GOP leaders, conservatives at convention in talks over rules


CLEVELAND (AP) — Top Republican officials and recalcitrant conservatives held closed-door talks Thursday in an effort to head-off a clash at next week’s GOP national convention that could embarrass the party. As they did, party leaders and backers of Donald Trump on the convention’s rules committee showed their muscle and began rejecting conservatives’ attempts to revamp party rules.

The talks were aimed at finding a middle-ground that would achieve a top goal for Trump and leaders of the Republican National Commitee — a smooth convention next week without nationally televised, pitched battles that could damage the image of a party whose likely presidential candidate has already proven divisive. There’s been talk of some Trump foes walking out of the convention if they feel they’ve been treated unfairly, a spectacle top Republicans would love to avoid.

Among those involved in private meetings were GOP Chairman Reince Priebus and Ken Cuccinelli, a leader of the conservatives who was an adviser to the defunct presidential campaign of Texas Sen. Ted Cruz.

Conservative convention delegates allied with Cuccinelli have proposed “unbinding” delegates so they would not have to back the candidates they were committed to by state primaries and caucuses. They were also pushing a series of populist changes aimed at appealing to grassroots conservatives that would take power from the Republican National Committee — consisting of 168 party leaders from around the country — and its chairman, who is currently Reince Priebus.

As negotiations proceeded, the 112 delegates on the convention’s rules committee began beating back proposals from its conservative members to weaken party leaders.

In one show of muscle, the committee voted 86-23 to reject an effort by conservatives to eliminate the RNC’s ability to change party rules in years between national conventions. In another, the panel used a voice vote to defeat a plan to bar members of the RNC from being lobbyists — a profession that employs many of them back in their home states, though it would have exempted lobbyists for non-profit organizations.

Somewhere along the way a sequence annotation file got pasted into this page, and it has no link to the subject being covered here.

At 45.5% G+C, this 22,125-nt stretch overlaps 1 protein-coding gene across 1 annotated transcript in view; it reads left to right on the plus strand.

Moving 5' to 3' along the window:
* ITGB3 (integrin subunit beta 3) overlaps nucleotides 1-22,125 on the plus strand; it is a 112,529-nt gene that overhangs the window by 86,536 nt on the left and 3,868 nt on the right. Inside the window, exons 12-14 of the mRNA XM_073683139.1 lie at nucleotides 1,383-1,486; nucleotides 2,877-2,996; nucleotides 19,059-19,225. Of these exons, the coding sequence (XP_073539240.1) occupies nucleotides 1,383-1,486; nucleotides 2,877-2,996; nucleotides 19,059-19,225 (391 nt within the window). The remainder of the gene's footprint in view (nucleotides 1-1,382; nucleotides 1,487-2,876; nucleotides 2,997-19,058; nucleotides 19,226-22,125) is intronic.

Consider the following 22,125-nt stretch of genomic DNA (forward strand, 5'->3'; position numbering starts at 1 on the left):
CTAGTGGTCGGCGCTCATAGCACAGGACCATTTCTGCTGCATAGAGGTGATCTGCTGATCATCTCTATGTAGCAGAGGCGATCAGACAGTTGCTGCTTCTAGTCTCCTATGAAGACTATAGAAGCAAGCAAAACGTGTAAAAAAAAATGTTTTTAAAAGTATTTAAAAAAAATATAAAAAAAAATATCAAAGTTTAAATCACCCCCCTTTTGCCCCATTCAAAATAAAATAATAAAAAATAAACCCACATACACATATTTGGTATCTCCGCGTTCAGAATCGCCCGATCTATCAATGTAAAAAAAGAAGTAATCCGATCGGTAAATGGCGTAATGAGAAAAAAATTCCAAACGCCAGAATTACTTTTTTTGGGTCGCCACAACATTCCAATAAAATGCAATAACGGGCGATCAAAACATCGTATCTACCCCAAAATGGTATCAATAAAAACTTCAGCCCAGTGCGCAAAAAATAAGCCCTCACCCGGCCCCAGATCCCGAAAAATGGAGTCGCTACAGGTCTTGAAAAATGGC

Such a proposal “is both un-American and conflicts with the fundamental right to earn a living,” said Harmeet Dhillon, a delegate from California.

Those setbacks led Sen. Mike Lee, R-Utah, a member of the rules committee who is close to Cruz, to complain that the panel was displaying “a trend to rejecting those amendments that tend to disperse power.”

Yet in a gesture to conservatives, the rules panel voted to create a commission that by 2018 could propose changes to the GOP’s presidential nominating process, which came under intense fire this year. Trump calling the system rigged early on, and his opponents have demanded more power for delegates to select a fresh nominee and objected that states shouldn’t let independents vote in GOP primaries, which helped Trump.

RNC leaders and campaign officials for presumptive nominee Donald Trump have long said they had the votes to turn back the conservatives’ proposals, including efforts by delegates seeking to stop Trump from winning the party’s nomination by letting delegates vote freely.

But underscoring their priority of achieving an internal truce, the rules committee unexpectedly took a long recess in the early part of the day, including an initial break that committee leaders blamed on an equipment “paper jam.”

Later, Mickelsen said the competing groups wanted “to try to work out their differences.”

One leading plan by anti-Trump forces is by Kendal Unruh, a Colorado delegate, who would let the 2,472 delegates abandon the candidate they’re supposed to support and instead vote their conscience.

No one expects Unruh’s proposal to win a majority on the convention rules committee, which is heavy with top party officials. But Unruh has said she expects to win support from at least 28 of them — which under party rules means her plan would be brought to the full convention next Monday for a vote.

If it is, it seems likely to lose. But Unruh and her allies can’t be completely dismissed because while most delegates are committed to backing Trump in the roll call for the nomination, current rules let every delegate vote however he or she wishes on other fights over rules, the platform and credentials.

In another tactic, the dissidents also plan to challenge the roll calls of state delegations when the nominee is chosen later in the week. Many of them say current GOP rules already let them back any candidate — a reading that RNC general counsel John Ryder derided Wednesday as “idiosyncratic.”

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